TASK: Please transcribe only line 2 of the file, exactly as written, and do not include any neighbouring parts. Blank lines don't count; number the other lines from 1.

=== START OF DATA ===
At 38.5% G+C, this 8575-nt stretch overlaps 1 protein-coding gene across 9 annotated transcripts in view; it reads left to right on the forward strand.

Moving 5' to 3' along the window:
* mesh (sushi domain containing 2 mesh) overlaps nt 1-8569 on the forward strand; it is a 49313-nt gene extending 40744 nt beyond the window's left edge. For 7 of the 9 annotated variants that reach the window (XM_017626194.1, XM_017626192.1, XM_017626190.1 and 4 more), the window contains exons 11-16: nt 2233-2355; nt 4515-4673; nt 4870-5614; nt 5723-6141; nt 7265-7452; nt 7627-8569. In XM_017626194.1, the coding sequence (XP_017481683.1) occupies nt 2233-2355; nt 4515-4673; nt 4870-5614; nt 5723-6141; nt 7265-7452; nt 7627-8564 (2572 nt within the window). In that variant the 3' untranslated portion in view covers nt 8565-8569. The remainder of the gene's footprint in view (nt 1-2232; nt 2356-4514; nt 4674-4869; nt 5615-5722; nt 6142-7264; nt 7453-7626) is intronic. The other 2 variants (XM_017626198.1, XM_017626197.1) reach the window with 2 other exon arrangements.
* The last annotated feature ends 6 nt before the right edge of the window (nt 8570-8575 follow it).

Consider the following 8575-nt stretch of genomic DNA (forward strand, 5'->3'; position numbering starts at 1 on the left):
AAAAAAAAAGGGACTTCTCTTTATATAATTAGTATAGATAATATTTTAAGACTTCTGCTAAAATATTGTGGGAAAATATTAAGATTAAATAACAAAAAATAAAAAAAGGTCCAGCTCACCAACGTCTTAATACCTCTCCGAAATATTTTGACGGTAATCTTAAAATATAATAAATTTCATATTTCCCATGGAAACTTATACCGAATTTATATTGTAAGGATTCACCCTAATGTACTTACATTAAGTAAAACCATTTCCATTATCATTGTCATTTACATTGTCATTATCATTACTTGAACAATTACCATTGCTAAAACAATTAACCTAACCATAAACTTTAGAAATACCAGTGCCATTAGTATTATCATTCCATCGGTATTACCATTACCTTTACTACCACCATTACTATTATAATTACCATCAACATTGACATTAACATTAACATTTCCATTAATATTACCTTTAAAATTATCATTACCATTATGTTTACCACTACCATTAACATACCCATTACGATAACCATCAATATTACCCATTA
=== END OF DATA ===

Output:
Moving 5' to 3' along the window: